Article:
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Beyond fever: Core body temperature as a biomarker of healthy longevity in the BLSA

Friday, September 18, 2015 — Poster Session V

2:00 p.m. – 3:30 p.m.
FAES Terrace
NIA
EPIG-17

Authors

  • EM Simonsick
  • SA Studenski
  • L Ferrucci

Abstract

Scattered evidence indicates that a lower core body temperature may be consistent with prolonged life span. Core body temperature declines in all species in response to caloric restriction and studies of transgenic mice have found a lower core body temperature offers longevity benefits independent of caloric restriction. A few studies have investigated low core temperature as part of a complex of traits including lower metabolic rate comprising an obesity-prone phenotype, a major threat to health and longevity, but none have evaluated the longevity promotion potential of lower core temperature in the absence of excessive adiposity. Using data on 813 men and women aged 60 to 89 participating in the Baltimore Longitudinal Study of Aging (BLSA), we examined the association between normal body temperature (95.0 to 98.6 degrees Fahrenheit) measured in a resting, fasted state upon awakening and health indicators, including usual gait speed and endurance walk performance. Overall, the beta associated with body temperature was -0.039 (p=0.008) for usual gait speed (m/s) and 10.34 (p=0.001) for seconds needed to walk 400m as quickly as possible independent of age, race, sex, exercise level and excessive adiposity (BMI > 35 or waist-height ratio > .65). In analyses stratified by excessive adiposity, the core temperature association was evident in only the 740 non-obese with respective betas of -0.042 (p=0.006) and 11.46 (p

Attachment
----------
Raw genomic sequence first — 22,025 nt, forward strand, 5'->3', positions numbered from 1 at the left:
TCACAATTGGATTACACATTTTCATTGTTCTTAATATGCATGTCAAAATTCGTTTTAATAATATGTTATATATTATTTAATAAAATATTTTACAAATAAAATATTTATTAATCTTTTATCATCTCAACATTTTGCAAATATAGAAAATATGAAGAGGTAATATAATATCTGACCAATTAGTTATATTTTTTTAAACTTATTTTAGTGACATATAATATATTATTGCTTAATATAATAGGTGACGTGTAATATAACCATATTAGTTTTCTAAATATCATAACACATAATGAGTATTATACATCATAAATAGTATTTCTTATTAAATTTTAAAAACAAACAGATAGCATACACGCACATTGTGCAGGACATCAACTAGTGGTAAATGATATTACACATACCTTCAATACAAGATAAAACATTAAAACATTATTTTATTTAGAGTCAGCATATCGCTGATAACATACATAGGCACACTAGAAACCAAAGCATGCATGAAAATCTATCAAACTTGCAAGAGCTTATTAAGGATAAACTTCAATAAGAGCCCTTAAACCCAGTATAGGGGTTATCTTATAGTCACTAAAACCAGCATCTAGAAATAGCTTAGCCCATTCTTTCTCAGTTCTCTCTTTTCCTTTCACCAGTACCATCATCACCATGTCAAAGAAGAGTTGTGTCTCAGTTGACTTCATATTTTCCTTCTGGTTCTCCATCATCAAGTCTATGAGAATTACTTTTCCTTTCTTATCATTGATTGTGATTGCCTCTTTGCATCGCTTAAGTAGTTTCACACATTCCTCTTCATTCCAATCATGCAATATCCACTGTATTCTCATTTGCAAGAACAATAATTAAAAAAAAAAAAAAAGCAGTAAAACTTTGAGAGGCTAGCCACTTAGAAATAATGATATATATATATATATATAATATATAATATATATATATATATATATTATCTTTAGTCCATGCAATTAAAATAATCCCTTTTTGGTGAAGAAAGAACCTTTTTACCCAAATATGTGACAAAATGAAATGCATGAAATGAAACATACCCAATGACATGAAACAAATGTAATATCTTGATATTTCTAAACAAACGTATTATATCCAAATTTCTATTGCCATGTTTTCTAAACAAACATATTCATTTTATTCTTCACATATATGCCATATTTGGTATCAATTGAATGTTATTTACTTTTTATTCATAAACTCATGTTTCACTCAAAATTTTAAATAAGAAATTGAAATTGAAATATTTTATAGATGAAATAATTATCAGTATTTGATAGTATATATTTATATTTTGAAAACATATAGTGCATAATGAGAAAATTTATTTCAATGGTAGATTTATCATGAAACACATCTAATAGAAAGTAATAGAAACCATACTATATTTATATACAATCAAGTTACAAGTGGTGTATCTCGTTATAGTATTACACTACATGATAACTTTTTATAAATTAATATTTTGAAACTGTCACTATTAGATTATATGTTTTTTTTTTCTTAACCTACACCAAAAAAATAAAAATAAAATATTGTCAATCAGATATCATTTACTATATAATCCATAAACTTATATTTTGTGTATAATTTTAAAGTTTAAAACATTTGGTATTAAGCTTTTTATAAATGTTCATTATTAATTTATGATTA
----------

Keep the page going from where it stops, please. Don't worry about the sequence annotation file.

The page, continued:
Category: Epidemiology